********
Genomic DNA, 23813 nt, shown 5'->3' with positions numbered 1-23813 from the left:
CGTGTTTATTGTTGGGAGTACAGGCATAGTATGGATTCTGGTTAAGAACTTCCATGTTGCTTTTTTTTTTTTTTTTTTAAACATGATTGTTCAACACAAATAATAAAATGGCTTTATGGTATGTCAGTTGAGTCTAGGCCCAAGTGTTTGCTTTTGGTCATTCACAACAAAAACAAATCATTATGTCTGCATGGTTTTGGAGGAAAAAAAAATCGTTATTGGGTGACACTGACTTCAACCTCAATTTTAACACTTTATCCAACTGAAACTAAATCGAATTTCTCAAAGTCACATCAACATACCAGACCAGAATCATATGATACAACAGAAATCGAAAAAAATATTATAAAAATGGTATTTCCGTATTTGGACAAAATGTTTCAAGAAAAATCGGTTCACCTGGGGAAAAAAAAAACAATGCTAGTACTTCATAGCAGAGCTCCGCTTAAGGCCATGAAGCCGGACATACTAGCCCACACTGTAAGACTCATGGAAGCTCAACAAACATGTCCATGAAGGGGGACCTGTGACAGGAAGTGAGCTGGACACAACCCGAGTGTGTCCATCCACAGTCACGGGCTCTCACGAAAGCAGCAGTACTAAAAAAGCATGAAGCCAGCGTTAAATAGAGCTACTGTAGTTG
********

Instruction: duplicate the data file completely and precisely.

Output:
Genomic DNA, 23813 nt, shown 5'->3' with positions numbered 1-23813 from the left:
CGTGTTTATTGTTGGGAGTACAGGCATAGTATGGATTCTGGTTAAGAACTTCCATGTTGCTTTTTTTTTTTTTTTTTTAAACATGATTGTTCAACACAAATAATAAAATGGCTTTATGGTATGTCAGTTGAGTCTAGGCCCAAGTGTTTGCTTTTGGTCATTCACAACAAAAACAAATCATTATGTCTGCATGGTTTTGGAGGAAAAAAAAATCGTTATTGGGTGACACTGACTTCAACCTCAATTTTAACACTTTATCCAACTGAAACTAAATCGAATTTCTCAAAGTCACATCAACATACCAGACCAGAATCATATGATACAACAGAAATCGAAAAAAATATTATAAAAATGGTATTTCCGTATTTGGACAAAATGTTTCAAGAAAAATCGGTTCACCTGGGGAAAAAAAAAACAATGCTAGTACTTCATAGCAGAGCTCCGCTTAAGGCCATGAAGCCGGACATACTAGCCCACACTGTAAGACTCATGGAAGCTCAACAAACATGTCCATGAAGGGGGACCTGTGACAGGAAGTGAGCTGGACACAACCCGAGTGTGTCCATCCACAGTCACGGGCTCTCACGAAAGCAGCAGTACTAAAAAAGCATGAAGCCAGCGTTAAATAGAGCTACTGTAGTTG